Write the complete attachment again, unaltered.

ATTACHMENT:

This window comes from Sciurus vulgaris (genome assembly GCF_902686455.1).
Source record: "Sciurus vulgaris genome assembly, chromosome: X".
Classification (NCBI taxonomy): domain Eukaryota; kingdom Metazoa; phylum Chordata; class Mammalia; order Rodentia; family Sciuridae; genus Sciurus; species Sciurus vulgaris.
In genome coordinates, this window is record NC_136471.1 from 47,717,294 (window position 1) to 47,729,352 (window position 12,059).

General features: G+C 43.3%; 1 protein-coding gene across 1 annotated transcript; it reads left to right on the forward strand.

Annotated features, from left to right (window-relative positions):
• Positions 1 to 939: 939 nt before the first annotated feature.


This window comes from Sciurus vulgaris (genome assembly GCF_902686455.1).
Source record: "Sciurus vulgaris genome assembly, chromosome: X".
Classification (NCBI taxonomy): domain Eukaryota; kingdom Metazoa; phylum Chordata; class Mammalia; order Rodentia; family Sciuridae; genus Sciurus; species Sciurus vulgaris.
In genome coordinates, this window is record NC_136471.1 from 47,717,294 (window position 1) to 47,729,352 (window position 12,059).

General features: G+C 43.3%; 1 protein-coding gene across 1 annotated transcript; it reads left to right on the forward strand.

Annotated features, from left to right (window-relative positions):
• Positions 1 to 939: 939 nt before the first annotated feature.